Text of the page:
Positioned within the switch housing 12 and about the actuator 60, the shaft 34 and the arm 76 are fixed and moveable electrical contacts. Configured as shown in the above-mentioned patent to Jones, et al., the fixed electrical contact comprises an insulative cylindrical support 80 having a plurality of grooves 82 into which are molded a plurality of electrical contacts 84 of varying lengths depending upon the desired switching operation to be achieved. The support 80 which may be molded integral with the baseplate 77 is securely mounted in the case 28 by having a lip 83 of the case engage a flange (not shown) on the support. Each of the fixed electrical contacts 84 are integral with terminal pins 86 which are located exterior of the case 28 and the base plate 77 and are adapted to be connected to external electrical circuitry.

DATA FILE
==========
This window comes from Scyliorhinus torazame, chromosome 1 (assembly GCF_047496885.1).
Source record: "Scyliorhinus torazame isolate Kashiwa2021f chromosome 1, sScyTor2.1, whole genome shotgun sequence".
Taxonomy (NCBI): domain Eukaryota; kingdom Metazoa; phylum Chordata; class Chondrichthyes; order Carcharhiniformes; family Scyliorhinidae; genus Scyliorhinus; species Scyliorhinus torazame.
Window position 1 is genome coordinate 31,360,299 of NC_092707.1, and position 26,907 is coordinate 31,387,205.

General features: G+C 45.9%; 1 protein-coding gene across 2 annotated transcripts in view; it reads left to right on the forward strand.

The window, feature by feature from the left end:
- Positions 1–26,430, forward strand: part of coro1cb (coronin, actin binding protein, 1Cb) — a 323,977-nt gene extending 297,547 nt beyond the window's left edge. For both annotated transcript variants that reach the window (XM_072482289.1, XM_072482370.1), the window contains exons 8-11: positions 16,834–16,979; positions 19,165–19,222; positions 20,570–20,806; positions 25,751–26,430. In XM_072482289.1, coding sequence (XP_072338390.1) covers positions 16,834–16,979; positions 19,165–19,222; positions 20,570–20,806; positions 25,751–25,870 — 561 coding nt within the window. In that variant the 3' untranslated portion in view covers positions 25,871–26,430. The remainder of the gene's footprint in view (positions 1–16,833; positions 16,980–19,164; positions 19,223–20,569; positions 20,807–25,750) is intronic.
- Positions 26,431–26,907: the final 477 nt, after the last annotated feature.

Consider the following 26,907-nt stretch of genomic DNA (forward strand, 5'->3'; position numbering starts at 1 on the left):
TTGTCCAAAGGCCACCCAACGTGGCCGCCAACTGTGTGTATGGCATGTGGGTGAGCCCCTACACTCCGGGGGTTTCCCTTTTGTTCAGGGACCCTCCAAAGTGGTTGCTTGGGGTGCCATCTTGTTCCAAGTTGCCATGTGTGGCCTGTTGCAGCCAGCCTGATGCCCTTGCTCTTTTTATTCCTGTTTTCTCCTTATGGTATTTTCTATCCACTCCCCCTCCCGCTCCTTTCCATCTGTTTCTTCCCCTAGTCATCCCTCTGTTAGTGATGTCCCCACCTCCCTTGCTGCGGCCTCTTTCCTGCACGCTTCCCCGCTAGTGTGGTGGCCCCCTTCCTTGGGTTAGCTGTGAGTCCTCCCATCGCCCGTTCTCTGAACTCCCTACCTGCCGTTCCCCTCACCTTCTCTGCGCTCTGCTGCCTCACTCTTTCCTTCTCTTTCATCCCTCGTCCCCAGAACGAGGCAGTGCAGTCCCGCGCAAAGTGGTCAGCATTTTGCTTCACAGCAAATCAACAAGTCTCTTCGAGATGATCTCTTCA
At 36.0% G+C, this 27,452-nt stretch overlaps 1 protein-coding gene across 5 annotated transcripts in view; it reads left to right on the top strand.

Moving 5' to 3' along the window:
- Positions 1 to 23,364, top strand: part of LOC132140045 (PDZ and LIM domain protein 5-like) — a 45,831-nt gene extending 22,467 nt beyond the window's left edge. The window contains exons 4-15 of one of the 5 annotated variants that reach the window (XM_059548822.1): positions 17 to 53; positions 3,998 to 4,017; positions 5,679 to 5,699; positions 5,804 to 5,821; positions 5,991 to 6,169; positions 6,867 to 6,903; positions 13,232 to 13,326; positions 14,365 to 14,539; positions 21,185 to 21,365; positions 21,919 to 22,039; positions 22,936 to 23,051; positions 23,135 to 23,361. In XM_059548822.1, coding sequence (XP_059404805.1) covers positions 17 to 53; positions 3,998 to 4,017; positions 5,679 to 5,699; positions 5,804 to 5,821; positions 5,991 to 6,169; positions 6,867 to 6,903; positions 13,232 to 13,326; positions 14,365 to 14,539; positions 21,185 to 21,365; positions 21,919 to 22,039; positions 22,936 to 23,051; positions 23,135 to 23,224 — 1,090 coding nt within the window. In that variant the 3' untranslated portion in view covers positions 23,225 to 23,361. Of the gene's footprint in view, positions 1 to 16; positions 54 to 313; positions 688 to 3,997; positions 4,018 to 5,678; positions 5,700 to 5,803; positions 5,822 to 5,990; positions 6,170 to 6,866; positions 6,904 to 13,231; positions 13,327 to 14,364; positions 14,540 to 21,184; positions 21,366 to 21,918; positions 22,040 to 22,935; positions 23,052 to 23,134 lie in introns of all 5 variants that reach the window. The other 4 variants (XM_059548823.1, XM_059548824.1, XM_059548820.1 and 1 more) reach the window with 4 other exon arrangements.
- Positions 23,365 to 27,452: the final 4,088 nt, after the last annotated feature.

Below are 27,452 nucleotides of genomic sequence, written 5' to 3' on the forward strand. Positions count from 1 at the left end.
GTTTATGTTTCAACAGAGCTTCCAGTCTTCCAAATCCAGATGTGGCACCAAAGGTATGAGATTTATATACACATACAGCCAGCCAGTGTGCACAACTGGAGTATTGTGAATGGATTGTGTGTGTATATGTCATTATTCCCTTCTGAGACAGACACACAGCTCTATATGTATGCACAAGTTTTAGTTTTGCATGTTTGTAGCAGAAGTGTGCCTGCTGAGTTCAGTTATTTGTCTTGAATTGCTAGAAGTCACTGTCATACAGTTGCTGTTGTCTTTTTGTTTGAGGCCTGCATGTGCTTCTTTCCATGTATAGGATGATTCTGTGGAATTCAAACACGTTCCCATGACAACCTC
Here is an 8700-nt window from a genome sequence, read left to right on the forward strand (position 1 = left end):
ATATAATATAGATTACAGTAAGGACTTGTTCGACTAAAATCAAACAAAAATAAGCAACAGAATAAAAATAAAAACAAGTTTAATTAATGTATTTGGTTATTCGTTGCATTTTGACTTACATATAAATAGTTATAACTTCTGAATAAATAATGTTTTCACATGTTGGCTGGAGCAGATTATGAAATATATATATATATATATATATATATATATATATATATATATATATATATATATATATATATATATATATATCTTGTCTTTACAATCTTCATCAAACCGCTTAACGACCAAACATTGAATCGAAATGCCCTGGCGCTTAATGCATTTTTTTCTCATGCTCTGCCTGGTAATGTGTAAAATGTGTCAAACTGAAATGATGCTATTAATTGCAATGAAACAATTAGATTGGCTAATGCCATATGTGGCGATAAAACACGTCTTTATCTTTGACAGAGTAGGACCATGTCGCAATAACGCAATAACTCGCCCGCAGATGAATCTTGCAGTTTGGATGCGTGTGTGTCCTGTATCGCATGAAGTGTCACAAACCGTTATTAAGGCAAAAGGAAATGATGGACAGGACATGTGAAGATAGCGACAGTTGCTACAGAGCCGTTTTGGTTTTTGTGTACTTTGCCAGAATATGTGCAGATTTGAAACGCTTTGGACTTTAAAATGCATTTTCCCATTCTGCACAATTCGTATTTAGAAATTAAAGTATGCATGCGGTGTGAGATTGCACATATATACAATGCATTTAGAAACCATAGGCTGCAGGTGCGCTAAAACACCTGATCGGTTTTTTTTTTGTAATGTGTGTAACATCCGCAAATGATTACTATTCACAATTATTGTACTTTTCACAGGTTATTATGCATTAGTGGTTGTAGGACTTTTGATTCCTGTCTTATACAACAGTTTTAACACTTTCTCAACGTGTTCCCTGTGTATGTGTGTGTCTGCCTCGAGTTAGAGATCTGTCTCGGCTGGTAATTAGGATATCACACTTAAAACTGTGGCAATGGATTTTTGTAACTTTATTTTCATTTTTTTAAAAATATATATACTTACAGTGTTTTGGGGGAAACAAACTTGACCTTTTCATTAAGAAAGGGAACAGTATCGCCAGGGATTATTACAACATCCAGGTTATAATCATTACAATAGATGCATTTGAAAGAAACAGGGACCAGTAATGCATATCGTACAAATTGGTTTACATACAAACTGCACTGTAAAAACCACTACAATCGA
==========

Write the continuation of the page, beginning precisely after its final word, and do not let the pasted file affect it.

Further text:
Moveable along the longitudinal axes of grooves 82 are a plurality of slidable electrical contacts 88 for selectively making and breaking electrical engagement with selected fixed contacts 84. The slidable contacts 88 are secured to an insulative base 90. Adjacent to and abutting the insulative base 90 is an annular cam ratchet 92 which is rotatable and moveable along the longitudinal axis of the actuator 60. The position of the cam ratchet 92 depends upon the position of an annular cam actuator 94 and the relationship to fixed guides 96 which are connected to the interior of the spacer 30. The cam actuator 94 is constrained by the fixed guides 96 to move in a direction parallel the longitudinal axis of the actuator 60. Such longitudinal movement of the cam actuator 60 which causes a corresponding movement of the barrier means 72. As illustrated in FIG. 1, the barrier means 72 is positioned adjacent the cam actuator 94 so as to bear against the cam actuator and cause it to also be depressed when the actuator 60 is depressed. The cam ratchet 92 is designed with a long, divided, slanted surface 100, a short slanted surface 102 (hidden in FIG. 1 and thereby designated with a dotted line) and a slot 104 (shown in dotted lines in FIG. 1 and thereby designated with a dotted line). The slanted surfaces 100 and 102 and the slot 104 are adapted to be engaged by either the cam actuator 94 or the fixed guides 96 during various times of the operative cycle to be explained hereinafter. More detailed descriptions and explanations of operations of the cam actuator, the cam ratchet and the fixed guides are given in the above-mentioned patent to Jones et al.